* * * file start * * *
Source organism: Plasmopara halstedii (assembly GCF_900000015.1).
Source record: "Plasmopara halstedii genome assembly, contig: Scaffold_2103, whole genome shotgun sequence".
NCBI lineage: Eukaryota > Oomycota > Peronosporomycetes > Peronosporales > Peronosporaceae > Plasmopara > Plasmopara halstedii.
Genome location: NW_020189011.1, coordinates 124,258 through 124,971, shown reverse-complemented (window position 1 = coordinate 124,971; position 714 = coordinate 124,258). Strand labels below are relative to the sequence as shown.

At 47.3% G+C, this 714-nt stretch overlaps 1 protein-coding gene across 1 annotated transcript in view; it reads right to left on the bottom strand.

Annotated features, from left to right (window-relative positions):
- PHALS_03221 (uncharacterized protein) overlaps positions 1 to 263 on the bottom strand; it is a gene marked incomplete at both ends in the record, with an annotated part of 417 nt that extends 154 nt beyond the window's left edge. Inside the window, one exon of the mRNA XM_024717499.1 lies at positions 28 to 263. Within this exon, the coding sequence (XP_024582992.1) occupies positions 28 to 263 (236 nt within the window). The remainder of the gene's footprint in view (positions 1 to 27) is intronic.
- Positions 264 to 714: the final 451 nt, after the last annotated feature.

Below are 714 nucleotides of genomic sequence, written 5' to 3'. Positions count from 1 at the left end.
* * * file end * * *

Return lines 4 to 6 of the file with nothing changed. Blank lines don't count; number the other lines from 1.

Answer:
Genome location: NW_020189011.1, coordinates 124,258 through 124,971, shown reverse-complemented (window position 1 = coordinate 124,971; position 714 = coordinate 124,258). Strand labels below are relative to the sequence as shown.

At 47.3% G+C, this 714-nt stretch overlaps 1 protein-coding gene across 1 annotated transcript in view; it reads right to left on the bottom strand.

Annotated features, from left to right (window-relative positions):